The Penalty Formula

A different approach to calculating liquid net worth includes fixed assets at a discounted value. They’re included because they may be converted to cash quickly but will lose value when that happens. To use the Penalty Formula, add all your liquid assets, the penalized value of your fixed assets, and subtract your liabilities.

Liquid Net Worth = Liquid Assets + Discounted Fixed Assets – Liabilities

How do you calculate the discounted value of fixed assets? The simplest way is to subtract 25% of its value, although some use a different percentage based on asset type. This means that a $10,000 car would be valued as a $7,500 asset.

Let’s consider the same person from the example above. Using the Penalty formula will allow their house and car to be counted as assets, but only at 75% of their value.

$150,000 (house) + $6,000 (car) + $10,000 + $5000 – $100,000 – $20,000 = $51,000

This method results in a positive liquid net worth because it accounts for more assets.

How to Increase Your Liquid Net Worth

Lower Expenses

Lowering your expenses is a great way to increase your liquid net worth. Most people have at least a few (or many) unnecessary expenses they can cut: streaming services, eating out frequently, a latte every morning. Costs like this can add up. When you can reduce excessive spending, you end up with more cash in hand, which increases your liquid net worth. Budget software like You Need a Budget (YNAB) can help you with this!

Increase Income

Even if you cut out all luxuries, you can only reduce expenses so far. That means a better place to focus your energy might be on increasing your income. This could mean taking on an additional job, but it doesn’t have to. There are many ways to make money without a job. Increasing your income can be hard work, but it is the most reliable way to put cash in your pocket.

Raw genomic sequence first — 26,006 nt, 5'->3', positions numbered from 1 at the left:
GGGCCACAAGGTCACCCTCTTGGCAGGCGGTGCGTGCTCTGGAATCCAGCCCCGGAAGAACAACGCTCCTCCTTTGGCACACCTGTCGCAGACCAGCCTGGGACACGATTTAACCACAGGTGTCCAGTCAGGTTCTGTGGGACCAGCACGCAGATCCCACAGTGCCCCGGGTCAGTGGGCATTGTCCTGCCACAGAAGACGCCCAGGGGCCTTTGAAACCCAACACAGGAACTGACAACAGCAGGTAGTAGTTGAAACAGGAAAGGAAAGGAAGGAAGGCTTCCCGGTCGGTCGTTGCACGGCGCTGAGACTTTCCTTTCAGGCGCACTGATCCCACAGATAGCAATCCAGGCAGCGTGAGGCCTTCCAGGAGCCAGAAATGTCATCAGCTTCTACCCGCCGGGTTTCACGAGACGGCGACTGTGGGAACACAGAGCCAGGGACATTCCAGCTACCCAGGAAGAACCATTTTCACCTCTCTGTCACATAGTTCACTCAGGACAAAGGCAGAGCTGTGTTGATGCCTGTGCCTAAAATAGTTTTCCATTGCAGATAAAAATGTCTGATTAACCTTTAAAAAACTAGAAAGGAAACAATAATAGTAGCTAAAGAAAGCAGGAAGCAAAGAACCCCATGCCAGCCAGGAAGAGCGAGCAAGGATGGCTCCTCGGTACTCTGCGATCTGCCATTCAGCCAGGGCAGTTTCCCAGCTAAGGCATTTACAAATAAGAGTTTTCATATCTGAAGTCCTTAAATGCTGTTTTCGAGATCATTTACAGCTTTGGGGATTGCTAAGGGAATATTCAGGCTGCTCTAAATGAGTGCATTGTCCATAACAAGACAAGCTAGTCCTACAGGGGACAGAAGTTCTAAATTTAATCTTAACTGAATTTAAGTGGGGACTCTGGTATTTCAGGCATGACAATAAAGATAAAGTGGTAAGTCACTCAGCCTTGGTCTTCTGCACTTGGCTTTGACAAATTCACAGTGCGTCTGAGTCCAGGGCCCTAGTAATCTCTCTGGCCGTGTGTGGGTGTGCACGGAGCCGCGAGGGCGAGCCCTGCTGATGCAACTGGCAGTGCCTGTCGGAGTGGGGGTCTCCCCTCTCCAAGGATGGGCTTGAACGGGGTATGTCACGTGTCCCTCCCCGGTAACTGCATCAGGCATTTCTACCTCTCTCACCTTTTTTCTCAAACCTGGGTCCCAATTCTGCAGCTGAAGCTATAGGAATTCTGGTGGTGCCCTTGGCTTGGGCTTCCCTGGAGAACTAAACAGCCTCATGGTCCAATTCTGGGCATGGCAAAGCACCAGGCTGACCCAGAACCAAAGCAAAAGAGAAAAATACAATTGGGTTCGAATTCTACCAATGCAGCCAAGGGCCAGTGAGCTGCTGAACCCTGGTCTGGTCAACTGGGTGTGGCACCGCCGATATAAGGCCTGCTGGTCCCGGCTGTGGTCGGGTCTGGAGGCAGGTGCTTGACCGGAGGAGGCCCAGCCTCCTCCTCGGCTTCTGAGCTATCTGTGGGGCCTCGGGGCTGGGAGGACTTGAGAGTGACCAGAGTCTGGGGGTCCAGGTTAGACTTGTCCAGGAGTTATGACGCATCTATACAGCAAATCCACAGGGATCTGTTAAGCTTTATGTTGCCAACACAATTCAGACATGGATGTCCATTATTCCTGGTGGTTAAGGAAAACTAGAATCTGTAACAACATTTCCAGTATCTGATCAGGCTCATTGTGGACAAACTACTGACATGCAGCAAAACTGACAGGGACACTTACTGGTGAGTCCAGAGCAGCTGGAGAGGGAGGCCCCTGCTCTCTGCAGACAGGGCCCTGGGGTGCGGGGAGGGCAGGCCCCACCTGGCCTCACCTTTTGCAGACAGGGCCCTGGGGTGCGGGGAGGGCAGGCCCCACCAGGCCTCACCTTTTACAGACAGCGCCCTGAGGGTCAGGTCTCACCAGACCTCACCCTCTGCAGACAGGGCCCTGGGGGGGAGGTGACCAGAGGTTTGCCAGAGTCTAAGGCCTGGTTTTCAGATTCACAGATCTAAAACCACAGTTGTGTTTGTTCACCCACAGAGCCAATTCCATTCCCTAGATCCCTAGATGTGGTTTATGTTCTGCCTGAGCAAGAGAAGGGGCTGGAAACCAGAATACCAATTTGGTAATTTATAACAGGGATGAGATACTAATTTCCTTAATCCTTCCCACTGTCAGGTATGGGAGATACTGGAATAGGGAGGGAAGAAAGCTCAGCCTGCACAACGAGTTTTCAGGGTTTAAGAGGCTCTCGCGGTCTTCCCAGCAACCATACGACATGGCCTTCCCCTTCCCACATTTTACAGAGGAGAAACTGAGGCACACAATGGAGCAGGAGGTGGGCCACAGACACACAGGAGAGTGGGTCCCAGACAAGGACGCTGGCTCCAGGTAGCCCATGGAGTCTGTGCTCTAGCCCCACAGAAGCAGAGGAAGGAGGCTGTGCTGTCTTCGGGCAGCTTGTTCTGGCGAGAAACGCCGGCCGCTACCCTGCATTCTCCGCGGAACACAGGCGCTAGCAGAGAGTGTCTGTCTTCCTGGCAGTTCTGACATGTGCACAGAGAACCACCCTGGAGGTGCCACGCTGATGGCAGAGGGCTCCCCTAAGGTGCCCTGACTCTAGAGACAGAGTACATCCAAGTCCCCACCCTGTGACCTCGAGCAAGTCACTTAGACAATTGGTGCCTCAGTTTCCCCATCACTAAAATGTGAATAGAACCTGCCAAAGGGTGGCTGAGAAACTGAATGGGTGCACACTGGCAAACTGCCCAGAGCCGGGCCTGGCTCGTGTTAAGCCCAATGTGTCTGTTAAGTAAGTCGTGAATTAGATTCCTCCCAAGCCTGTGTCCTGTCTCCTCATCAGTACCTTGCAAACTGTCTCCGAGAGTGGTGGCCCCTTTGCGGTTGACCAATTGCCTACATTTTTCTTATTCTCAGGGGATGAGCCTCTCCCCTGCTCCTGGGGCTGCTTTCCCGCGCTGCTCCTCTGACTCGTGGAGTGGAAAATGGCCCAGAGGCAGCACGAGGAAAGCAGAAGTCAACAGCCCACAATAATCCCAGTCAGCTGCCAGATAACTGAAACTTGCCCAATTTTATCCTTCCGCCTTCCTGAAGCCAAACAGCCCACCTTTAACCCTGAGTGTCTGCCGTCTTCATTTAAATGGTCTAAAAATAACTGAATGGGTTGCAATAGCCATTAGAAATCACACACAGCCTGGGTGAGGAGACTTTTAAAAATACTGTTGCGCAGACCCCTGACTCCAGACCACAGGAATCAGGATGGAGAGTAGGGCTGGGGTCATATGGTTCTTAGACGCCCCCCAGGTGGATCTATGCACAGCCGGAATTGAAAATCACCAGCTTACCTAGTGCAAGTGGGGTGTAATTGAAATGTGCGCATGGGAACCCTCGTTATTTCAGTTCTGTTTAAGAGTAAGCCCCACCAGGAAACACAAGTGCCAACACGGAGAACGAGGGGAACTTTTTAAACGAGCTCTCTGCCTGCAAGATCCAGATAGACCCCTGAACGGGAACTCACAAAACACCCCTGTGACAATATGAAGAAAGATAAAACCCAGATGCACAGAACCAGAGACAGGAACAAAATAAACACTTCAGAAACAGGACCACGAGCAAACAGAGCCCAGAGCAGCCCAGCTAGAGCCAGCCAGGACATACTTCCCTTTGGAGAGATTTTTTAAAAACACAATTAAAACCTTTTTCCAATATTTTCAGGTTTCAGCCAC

Create or Acquire Assets

If you’re able to invest cash into other sources, this can also increase your liquid net worth. Stocks, bonds, mutual funds, and money market accounts are all great liquid assets that can grow in value over time. Even starting a business can help because, in time, it will provide a second stream of income.

Acquiring fixed assets such as property, vehicles, and retirement funds can also increase your liquid net worth using the penalty formula, but keep in mind that their value is not nearly as accessible in emergencies.

Reduce Your Liabilities and Non-Liquid Assets

Reducing liabilities and non-liquid assets is crucial to increasing liquid net worth, especially if yours is negative. Paying off student loans before they accrue more interest is a great example. It may also mean downsizing to a house you can better afford or selling a car you owe money on and replacing it with one you can buy with cash.

These are significant decisions that you should give proper thought to but are effective ways to significantly increase your liquid net worth.

Related Questions

What is the Most Liquid Asset?

Cash is the most liquid asset. Money in a checking account is also very liquid because it can be accessed as easily as cash.

What is the Least Liquid Asset?

Property is the least liquid asset. Homes and land typically take months to sell, sometimes longer.

Is it Good to Have Liquid Assets?

Yes, liquid assets are very beneficial in the instance of a financial emergency or money-making opportunities.

Can Liquid Net Worth be Higher than Net Worth?

No. Net worth will include all assets and liabilities. Liquid net worth will consist of all the same liabilities, but only some of the assets.

Are Bank Deposits Liquid?

Typically, yes. Checking and saving accounts are considered liquid assets. Certificate of Deposits (CDs) are less liquid because they usually incur a penalty for withdrawing money early.

Does Liquid Net Worth Include my House?

Liquid net worth does not include your house’s equity as an asset. However, any remaining mortgage debt on the house will be considered a liability.

Is a Car a Liquid Asset?

No. While it is possible to sell a car very quickly, reselling a car always decreases its value. Cars are considered non-liquid assets because they can only be sold for less than they’re worth.

Is Gold a Liquid Asset?

Gold is often considered a liquid asset. Because it is always in demand, you can quickly and easily turn gold into cash.

Is My 401K a Liquid Asset?

401Ks and most other retirement plans are not liquid assets. To get the full value out of them, you must wait until retirement age to withdraw money from these accounts. Taking money out early incurs a steep penalty.

Final Thoughts

While celebrities’ net worth has no impact on our lives, understanding your liquid net worth can make a huge difference. Knowing the value of assets that you can quickly convert to cash creates a financial safety net when hard times hit while also allowing you to take advantage of potentially life-changing opportunities. When we plan to increase those assets and decrease liabilities, we can live the Wealthy Life and worry less about what curveballs life has in store.

Skout Media

Skout Media